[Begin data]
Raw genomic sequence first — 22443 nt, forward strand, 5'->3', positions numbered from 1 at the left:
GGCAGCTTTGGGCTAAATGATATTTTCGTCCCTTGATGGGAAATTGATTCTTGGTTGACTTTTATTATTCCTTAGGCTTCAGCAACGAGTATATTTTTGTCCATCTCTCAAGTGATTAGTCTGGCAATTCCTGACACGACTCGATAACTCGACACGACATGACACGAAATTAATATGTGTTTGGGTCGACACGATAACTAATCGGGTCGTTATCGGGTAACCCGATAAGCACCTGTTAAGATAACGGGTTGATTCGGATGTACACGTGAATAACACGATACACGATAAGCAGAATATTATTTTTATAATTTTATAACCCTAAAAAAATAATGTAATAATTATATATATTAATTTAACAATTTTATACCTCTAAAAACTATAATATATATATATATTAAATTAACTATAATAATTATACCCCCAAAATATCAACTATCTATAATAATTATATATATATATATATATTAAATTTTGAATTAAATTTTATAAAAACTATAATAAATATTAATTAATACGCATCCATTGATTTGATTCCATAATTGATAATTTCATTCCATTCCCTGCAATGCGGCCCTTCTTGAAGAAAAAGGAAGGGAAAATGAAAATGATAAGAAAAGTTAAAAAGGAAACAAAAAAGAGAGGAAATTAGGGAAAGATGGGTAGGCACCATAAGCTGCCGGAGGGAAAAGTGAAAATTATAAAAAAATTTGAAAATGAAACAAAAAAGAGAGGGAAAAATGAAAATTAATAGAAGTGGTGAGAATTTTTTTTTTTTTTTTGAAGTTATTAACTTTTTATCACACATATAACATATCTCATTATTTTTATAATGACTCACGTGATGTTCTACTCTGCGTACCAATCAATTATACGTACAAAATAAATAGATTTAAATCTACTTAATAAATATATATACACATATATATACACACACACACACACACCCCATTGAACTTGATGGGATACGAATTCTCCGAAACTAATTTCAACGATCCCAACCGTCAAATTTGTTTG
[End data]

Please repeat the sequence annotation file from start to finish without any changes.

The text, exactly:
Raw genomic sequence first — 22443 nt, forward strand, 5'->3', positions numbered from 1 at the left:
GGCAGCTTTGGGCTAAATGATATTTTCGTCCCTTGATGGGAAATTGATTCTTGGTTGACTTTTATTATTCCTTAGGCTTCAGCAACGAGTATATTTTTGTCCATCTCTCAAGTGATTAGTCTGGCAATTCCTGACACGACTCGATAACTCGACACGACATGACACGAAATTAATATGTGTTTGGGTCGACACGATAACTAATCGGGTCGTTATCGGGTAACCCGATAAGCACCTGTTAAGATAACGGGTTGATTCGGATGTACACGTGAATAACACGATACACGATAAGCAGAATATTATTTTTATAATTTTATAACCCTAAAAAAATAATGTAATAATTATATATATTAATTTAACAATTTTATACCTCTAAAAACTATAATATATATATATATTAAATTAACTATAATAATTATACCCCCAAAATATCAACTATCTATAATAATTATATATATATATATATATTAAATTTTGAATTAAATTTTATAAAAACTATAATAAATATTAATTAATACGCATCCATTGATTTGATTCCATAATTGATAATTTCATTCCATTCCCTGCAATGCGGCCCTTCTTGAAGAAAAAGGAAGGGAAAATGAAAATGATAAGAAAAGTTAAAAAGGAAACAAAAAAGAGAGGAAATTAGGGAAAGATGGGTAGGCACCATAAGCTGCCGGAGGGAAAAGTGAAAATTATAAAAAAATTTGAAAATGAAACAAAAAAGAGAGGGAAAAATGAAAATTAATAGAAGTGGTGAGAATTTTTTTTTTTTTTTTGAAGTTATTAACTTTTTATCACACATATAACATATCTCATTATTTTTATAATGACTCACGTGATGTTCTACTCTGCGTACCAATCAATTATACGTACAAAATAAATAGATTTAAATCTACTTAATAAATATATATACACATATATATACACACACACACACACACCCCATTGAACTTGATGGGATACGAATTCTCCGAAACTAATTTCAACGATCCCAACCGTCAAATTTGTTTG